Toddlers, Toys, Technology (and your Contact Center)
I was recently told a story by a colleague that really got me thinking about the customer experience and how the expectation of the consumer changes with every new technology, toy and toddler that comes (or toddles) along.
Yes, the toddlers of today, using the technology of today, built into even the simplest of toys are going to drive our next generation of business solutions and user demanded experiences.
In fact, I am not sure I have ever seen a child pick up an iPad and not have it figured out within seconds.
So, what was the story that started this train of thought?
“Grandma’s Not There”
This colleague of mine (we’ll call him Greg) has a daughter – I believe three or four years old. When Greg is traveling, she talks to him via video. Maybe FaceTime, maybe Skype, maybe Avaya Scopia. Regardless of the tool, it’s a video call.
She can “see” her dad on the other end of what is, in fact, a phone call, and talks to her grandparents the same way.
One day Greg had her grandparents on a phone call. (That’s right, no video, just a traditional telephone call). He handed his daughter the phone and said, “talk to grandma.” She looked at the phone, handed it back, and said in a very factual manner, “Grandma’s not there.”
Greg quickly realized she was looking at the phone trying to “see” Grandma because they have really only ever talked over video.
Yes, I am laughing now too just picturing it). He puts the phone to her ear, asking grandma to talk – Grandma is still not “there.”
I started thinking about it: What’s the expectation of this “customer?” What happens if things aren’t what she expects? She doesn’t play! And, by the way, she is potentially already influencing the purchase of products from your company.
I’ve never met her, but if I had to guess, I’d say there is no lack of technology toys in her world. For many children today, technology is everywhere!
Sorry, “Real-World” Playing Cards Don’t Respond to Touch
Let me give you another true story as an example.
I was on a family vacation a couple years ago and was playing solitaire; not on an iPad, but with an actual deck of cards (gasp!).
My nephew came over and I asked him if he wanted to play. He said yes, came over, and tapped twice on a card.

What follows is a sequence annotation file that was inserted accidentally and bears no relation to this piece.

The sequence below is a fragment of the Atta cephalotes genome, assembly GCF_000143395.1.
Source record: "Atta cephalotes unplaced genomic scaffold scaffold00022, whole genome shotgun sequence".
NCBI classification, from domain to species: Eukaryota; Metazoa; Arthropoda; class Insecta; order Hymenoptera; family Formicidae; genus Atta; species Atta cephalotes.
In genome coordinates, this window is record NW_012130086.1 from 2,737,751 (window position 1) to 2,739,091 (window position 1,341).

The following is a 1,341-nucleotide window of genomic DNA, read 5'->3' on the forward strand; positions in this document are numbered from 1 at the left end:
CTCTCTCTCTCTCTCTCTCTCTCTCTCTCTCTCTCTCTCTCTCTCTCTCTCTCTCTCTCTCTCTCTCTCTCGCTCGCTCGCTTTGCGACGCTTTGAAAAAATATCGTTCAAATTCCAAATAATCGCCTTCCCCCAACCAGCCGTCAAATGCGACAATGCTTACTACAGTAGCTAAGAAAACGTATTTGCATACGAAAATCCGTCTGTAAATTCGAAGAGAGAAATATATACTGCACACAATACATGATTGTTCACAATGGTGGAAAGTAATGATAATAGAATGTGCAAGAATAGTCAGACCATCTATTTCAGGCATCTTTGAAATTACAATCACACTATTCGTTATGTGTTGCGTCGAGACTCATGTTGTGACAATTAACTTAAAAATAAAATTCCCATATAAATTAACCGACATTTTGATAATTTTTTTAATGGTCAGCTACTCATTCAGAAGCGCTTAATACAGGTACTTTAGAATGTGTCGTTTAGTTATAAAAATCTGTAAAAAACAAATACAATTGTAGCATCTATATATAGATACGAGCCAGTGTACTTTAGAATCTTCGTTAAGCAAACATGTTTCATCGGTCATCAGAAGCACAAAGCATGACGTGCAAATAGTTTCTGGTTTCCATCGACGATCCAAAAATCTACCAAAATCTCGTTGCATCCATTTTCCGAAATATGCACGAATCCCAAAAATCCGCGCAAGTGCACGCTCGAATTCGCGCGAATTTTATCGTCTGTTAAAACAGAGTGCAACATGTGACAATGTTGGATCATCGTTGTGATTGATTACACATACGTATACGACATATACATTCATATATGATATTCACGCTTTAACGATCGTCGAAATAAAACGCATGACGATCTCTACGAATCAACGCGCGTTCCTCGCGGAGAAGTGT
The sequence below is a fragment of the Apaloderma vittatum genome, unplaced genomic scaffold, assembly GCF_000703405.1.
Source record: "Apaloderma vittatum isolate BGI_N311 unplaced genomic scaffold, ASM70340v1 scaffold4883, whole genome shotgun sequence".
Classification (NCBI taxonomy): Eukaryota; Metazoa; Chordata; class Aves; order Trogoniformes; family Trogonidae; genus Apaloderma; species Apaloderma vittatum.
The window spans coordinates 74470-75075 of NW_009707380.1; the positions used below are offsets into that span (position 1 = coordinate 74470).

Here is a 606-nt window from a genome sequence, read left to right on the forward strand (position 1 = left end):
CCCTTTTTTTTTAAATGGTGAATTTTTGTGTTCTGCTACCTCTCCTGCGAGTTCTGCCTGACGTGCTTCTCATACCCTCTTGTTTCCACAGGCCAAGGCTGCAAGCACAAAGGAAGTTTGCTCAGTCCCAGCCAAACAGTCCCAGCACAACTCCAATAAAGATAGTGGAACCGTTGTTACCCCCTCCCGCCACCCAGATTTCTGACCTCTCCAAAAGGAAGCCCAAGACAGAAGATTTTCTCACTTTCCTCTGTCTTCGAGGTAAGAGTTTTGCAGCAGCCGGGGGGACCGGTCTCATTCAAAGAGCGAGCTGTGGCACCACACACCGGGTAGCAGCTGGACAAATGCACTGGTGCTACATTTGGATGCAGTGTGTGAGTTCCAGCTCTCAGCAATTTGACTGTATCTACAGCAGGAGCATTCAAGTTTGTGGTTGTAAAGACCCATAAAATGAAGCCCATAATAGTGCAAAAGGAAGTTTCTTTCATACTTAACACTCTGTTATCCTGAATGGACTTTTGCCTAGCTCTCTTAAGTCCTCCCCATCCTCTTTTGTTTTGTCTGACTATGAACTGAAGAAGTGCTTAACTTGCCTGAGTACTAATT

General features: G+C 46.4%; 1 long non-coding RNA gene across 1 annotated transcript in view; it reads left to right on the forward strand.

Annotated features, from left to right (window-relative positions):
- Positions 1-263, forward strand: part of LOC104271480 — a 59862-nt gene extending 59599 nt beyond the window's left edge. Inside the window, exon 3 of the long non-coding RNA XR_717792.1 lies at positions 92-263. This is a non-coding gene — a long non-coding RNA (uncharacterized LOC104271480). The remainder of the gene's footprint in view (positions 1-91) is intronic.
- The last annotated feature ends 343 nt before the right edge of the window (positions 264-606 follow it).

Think about it for a minute: The physical interaction with the card didn’t exist for him, since he’s a technology baby. He expected the card to flip over by “clicking” on it.
It’s a fact: Things have changed and continue to be supplanted by new technologies and ways of doing mundane tasks. Digital clocks replaced traditional face clocks long ago, cell phones replaced home phones, iPad solitaire replaced a deck of cards, and video calls are replacing phone calls.
Consider the results of a recent study: 69% of respondents expect unique treatment, contacted in a way they want, with others tailored to them.
Do you know what your modern customer expects, not to mention what Greg’s daughter is going to expect when she becomes a member of the disposable income group you’re targeting?
Are you losing existing customers, or not winning new ones by ignoring their preferences?
Yes, this is what I think about every day – how customers behave, what they want vs. what they need (both call for a different response), and how business can/should respond to be the most effective and successful (as well as profitable) they can be.
Here at Avaya I put this curiosity in action by sponsoring a global consumer and business research project to provide you with some insights into the customers you are targeting today.
While I can’t yet pinpoint what Greg’s daughter or my nephew will expect, I can help you with the consumers of today.
To learn more about this research, download the global survey results summary here.
To read the press release, click here.
The survey was conducted globally across 13 countries by independent market research firm Dynamic Markets on behalf of Avaya including: United States, Canada, Mexico, Brazil, United Kingdom, Germany, Netherlands, Russia, China, Singapore, Japan, India and Australia. 1,268 businesses with more than 1,500 employees were interviewed, 54 percent of who are at senior-management level or above. 8,500 adult consumers were surveyed; 49 percent of who are male and 51 percent female.
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